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Gopala Krishnan, Indian social entrepreneur, aims to improve the health of his nation. Success stories

The pandemic has forced many people to take stock of their lives. But for Gopala Krishnan – or G.K. as everybody calls him – it was a different personal health scare many years ago that made him stop and change direction.

Running a mobile media company in China and India, he suddenly decided in 2008 to “quit the corporate club. I started getting conscious about my health, exercising, and checking food labels.”

What he saw on those labels startled him and led him down a very different path. Today, he is a social entrepreneur with bold ambitions: to transform the health of millions of women and children in India.

It seems a Herculean task in a country where two-thirds of the population live on less than $2 a day and where COVID-19 has pushed an estimated 75 million more people into poverty, reversing the progress of recent years. Yet G.K. believes he may have cracked the code on a model that works for delivering large-scale impact.

In knead of change

It all started with a humble loaf of bread. In researching what all the chemicals were on the label, G.K. discovered one was potassium bromate, a bleaching agent that had been banned in the U.K. and E.U. for years. “I saw a food toxicity problem for millions of people every day. I wasn’t an activist, I had no power to change the law, but I definitely understand corporations and I knew how to get them to change.”

Armed with his research, G.K. met with the leading local manufacturer. “They were all very nice, they said they would do something, and then nothing happened. They assumed I would just go away, but I didn’t. I kept following up. Every week for six months. Then I escalated it to the U.K. headquarters of the food manufacturer.”

Eventually, the multinational banned the ingredient from its Indian loaves. That was G.K.’s first light-bulb moment: “I realized that if you could leverage companies or organizations that had very large distribution networks for a social intervention, then you could actually create impact at significant scale, without having a lot of resources yourself.”

The business model takes shape

That lesson was in the back of his mind when he had a conversation with his health worker cousin, Janani, who mentioned how low vaccination rates were the cause of many sick and disabled children in India. The vaccines were free and vaccine awareness was high, yet – in a question many are asking today – why did so many people skip their jabs?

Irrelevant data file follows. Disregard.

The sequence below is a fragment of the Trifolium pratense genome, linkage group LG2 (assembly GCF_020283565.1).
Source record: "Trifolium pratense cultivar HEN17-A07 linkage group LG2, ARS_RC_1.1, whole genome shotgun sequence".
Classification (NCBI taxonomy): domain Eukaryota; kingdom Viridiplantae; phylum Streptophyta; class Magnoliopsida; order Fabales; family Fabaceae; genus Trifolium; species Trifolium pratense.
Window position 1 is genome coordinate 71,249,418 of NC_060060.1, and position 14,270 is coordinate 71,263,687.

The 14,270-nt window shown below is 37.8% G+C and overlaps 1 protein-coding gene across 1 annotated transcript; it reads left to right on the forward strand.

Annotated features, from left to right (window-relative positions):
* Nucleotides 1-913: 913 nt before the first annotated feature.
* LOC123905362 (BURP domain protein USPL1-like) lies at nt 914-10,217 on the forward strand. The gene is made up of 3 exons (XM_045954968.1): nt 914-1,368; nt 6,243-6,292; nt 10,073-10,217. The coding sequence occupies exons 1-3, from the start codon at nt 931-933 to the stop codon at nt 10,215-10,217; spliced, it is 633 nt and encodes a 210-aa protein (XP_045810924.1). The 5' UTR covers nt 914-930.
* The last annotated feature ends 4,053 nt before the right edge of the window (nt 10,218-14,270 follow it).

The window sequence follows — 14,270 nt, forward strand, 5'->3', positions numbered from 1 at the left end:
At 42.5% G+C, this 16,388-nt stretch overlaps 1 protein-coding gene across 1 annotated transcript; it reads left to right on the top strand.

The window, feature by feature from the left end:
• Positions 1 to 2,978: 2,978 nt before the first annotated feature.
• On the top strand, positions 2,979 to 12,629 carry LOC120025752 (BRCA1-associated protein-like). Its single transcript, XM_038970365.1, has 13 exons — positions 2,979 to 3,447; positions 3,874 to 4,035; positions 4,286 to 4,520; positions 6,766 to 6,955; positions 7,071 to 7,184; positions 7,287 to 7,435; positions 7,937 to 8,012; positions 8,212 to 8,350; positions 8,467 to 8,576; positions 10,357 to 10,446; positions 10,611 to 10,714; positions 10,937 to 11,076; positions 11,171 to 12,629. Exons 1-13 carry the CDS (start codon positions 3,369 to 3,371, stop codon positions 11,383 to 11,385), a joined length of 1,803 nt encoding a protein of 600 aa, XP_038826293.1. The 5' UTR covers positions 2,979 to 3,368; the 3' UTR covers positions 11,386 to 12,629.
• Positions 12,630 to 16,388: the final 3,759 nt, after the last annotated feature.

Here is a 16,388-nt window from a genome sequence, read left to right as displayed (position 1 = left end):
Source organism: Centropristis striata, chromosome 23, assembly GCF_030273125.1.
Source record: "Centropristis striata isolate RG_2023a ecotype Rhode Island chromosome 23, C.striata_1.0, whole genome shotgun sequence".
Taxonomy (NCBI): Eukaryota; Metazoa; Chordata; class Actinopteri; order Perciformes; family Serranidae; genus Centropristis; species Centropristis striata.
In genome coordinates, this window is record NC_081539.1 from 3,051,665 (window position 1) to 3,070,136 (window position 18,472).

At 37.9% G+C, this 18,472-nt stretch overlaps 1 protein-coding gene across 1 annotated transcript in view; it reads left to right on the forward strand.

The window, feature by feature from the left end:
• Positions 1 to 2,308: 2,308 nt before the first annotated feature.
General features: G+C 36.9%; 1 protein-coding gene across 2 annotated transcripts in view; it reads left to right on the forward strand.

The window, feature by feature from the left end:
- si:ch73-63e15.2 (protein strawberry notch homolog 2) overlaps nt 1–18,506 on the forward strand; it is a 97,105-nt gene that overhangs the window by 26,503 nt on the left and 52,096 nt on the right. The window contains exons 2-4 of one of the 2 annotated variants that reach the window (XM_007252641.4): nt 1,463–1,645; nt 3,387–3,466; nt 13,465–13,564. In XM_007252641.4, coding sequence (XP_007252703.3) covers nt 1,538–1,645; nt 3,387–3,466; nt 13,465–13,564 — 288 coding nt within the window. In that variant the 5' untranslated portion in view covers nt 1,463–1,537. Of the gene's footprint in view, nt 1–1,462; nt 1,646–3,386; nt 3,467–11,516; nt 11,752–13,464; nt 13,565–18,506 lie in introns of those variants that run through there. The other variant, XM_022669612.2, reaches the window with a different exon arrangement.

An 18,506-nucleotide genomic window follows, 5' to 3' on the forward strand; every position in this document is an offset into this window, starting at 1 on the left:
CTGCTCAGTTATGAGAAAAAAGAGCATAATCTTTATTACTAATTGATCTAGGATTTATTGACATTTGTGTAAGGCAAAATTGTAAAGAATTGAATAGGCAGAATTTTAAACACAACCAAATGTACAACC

It came down to people simply forgetting their appointments. Once again, G.K. had research, this time showing that vaccination reminders significantly improved compliance.

Given his business background in mobile communications, using tech to send a vaccination reminder via SMS or email wasn’t the problem. What he needed was a large distribution network. “After all, why develop a solution for just one or two hospitals when you could create a national program?”

With the help of a leading neonatologist, Dr. R. Pejaver, they got the Indian Academy of Pediatrics on board, which lent the effort nonpartisan credibility – another important piece of the business model.

Finally, he secured Vodafone as a corporate sponsor, appealing to their “mobile for good” CSR program. Creating win-win financial sustainability like this completed the picture: “If Vodafone writes a check, I want them to realize they’re getting much more value back in terms of reputation and stakeholder engagement.”

Gopala- Indian social entrepreneur

For every problem, a solution

The learnings from that program, Immunizeindia, informed his next venture, Poshan, providing a free information service in all Indian languages for 8 million women to prevent stunting in children. Again, G.K. leveraged large-scale networks – from government ministries and the Indian Academy of Pediatrics to Vodafone and DSM – to ensure that the service would be comprehensive, credible, widely available and of mutual benefit to all stakeholders.